Last week, KUOW listener Carole Glickfeld reached out to us with a story.
She had come down with walking pneumonia. “I was very weak, feverish, I felt like it was the end of the world,” Glickfeld said.
She couldn't get an appointment with her regular doctor, so she went to an urgent care clinic on Capitol Hill. Glickfeld, who’s covered by Medicare, asked to pay cash.
The clinic said they weren’t allowed to treat her, even if she was paying cash. Glickfeld was eventually treated at a community clinic.
Glickfeld asked KUOW to investigate this question: “Why are certain urgent care clinics unwilling to treat me if I'm a Medicare patient, but I'm willing to pay cash?”
To find the answer, KUOW's Kim Malcolm talked with Aaron Katz. He's a lecturer in health services at the University of Washington.
He told us there is a law preventing some providers from treating Medicare patients who are seeking urgent care, even if they want to pay cash. They’re called "opt-out providers" and they don't take Medicare at all.
On why this policy exists in some places
In order to serve a Medicare patient, even if they want to pay out of pocket, [the clinics] have to have some sort of agreement with the patient. This law basically protects people who are sick right now and need care. She wanted to get seen right now and this protects them from agreeing to something that maybe they wouldn't otherwise agree to if they weren't sick.
Are doctors required to accept patients with Medicare or Medicaid?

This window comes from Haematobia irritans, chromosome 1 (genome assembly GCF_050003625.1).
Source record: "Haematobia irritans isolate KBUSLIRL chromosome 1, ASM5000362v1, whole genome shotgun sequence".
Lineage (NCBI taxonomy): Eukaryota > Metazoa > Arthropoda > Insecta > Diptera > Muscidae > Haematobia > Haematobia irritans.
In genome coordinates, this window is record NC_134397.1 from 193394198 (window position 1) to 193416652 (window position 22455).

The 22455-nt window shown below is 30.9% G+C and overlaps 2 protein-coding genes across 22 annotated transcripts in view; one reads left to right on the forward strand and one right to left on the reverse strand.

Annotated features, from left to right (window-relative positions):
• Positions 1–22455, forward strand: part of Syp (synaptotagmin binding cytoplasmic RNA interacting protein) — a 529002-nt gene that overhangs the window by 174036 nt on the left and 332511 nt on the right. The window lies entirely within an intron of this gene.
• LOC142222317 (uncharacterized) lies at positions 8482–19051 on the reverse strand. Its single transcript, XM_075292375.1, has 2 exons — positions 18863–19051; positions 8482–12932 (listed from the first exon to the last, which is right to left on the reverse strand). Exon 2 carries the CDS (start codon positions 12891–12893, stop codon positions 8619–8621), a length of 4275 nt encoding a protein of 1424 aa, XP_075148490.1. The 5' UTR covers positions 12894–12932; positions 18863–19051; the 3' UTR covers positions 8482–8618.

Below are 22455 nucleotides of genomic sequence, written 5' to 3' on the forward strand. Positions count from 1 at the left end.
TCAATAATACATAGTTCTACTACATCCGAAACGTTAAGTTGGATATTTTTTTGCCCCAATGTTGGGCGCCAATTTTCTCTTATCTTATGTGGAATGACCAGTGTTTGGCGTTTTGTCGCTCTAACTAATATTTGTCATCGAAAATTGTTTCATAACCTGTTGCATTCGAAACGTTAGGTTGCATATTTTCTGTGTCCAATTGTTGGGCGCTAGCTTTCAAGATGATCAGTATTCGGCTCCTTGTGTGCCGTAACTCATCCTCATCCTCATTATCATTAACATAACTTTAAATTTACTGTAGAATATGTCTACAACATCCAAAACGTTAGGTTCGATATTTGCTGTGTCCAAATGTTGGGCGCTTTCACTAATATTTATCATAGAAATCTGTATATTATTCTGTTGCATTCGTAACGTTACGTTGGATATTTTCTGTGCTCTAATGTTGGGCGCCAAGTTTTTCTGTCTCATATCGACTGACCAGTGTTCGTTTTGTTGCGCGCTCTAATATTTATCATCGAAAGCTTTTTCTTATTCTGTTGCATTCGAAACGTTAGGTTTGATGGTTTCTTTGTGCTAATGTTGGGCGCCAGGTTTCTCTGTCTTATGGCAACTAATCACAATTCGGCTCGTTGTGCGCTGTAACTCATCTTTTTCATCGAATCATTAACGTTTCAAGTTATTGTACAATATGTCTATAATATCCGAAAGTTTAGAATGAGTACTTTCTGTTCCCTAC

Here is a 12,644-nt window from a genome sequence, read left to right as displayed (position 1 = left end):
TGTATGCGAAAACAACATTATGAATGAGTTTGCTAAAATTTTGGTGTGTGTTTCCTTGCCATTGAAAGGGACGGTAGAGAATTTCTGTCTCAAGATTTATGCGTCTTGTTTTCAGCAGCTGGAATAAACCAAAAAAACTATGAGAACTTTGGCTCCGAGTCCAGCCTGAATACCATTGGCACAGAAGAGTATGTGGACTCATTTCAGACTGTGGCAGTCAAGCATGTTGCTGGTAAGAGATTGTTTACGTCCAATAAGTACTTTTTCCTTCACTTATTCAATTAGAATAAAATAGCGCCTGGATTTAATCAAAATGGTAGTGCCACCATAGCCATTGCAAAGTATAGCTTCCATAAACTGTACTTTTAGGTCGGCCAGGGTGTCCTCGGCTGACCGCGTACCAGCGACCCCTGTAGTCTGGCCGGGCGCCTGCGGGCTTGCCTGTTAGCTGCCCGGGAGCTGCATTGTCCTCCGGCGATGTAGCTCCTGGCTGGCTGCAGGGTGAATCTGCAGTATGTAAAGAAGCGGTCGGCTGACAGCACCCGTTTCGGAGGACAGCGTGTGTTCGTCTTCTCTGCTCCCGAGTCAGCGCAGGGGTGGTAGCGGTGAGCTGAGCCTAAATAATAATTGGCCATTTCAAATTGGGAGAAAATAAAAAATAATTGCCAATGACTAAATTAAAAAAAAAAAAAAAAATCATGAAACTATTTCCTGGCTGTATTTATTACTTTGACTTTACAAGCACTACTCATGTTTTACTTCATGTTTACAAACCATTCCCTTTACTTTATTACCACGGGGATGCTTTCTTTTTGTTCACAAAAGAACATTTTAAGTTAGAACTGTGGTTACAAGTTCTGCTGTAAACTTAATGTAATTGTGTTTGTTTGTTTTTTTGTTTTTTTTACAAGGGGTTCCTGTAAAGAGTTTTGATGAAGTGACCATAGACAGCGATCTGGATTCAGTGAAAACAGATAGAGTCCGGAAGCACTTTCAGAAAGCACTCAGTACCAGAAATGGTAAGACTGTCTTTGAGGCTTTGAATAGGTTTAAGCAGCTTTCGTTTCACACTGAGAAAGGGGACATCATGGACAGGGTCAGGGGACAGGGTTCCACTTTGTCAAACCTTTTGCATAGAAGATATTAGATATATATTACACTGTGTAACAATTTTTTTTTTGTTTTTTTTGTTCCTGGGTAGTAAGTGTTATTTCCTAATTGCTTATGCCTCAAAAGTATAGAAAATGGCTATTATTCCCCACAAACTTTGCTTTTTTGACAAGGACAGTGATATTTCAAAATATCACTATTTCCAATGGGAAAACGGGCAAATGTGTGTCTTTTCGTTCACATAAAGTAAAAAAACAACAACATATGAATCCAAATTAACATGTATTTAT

No. Physicians are not required to serve Medicare or Medicaid patients. These are individual business decisions of physicians and clinics.
What about public hospitals like the University of Washington Medical Center?
My understanding is that not-for-profit and tax-exempt hospitals are required to serve Medicare patients. But if you look across the country, many hospitals are not tax exempt, and they're not required to take Medicare or Medicaid.
Most hospitals would have a very hard time surviving financially if they didn't serve Medicare patients because that's the bulk of who goes into hospitals.
Why would private practices refuse these patients?
The argument that you would hear from physicians or practices or clinics is that Medicare pays at rates that are below the costs of actually providing the care, and so they would lose money on those patients.
Now from my point of view it's a little bit difficult to assess that independently, but that's the argument they make.
What are your thoughts on the system as it stands now?
I think it's a product of a very fragmented healthcare system in which we categorize people by their income or their age or who provides insurance and it puts us all into separate buckets. And the effect of that is to keep us apart in terms of our economic and political interests.
How healthy would you say Medicare is for the people who are counting on it for the future?
The decisions that have been made by the Republican Congress and the Trump Administration have at least threatened to erode the financial wellbeing of Medicare.
I wouldn't say Medicare is going to go away in five years. Right now, I think Medicare is a viable program for the foreseeable future, but that could change tomorrow.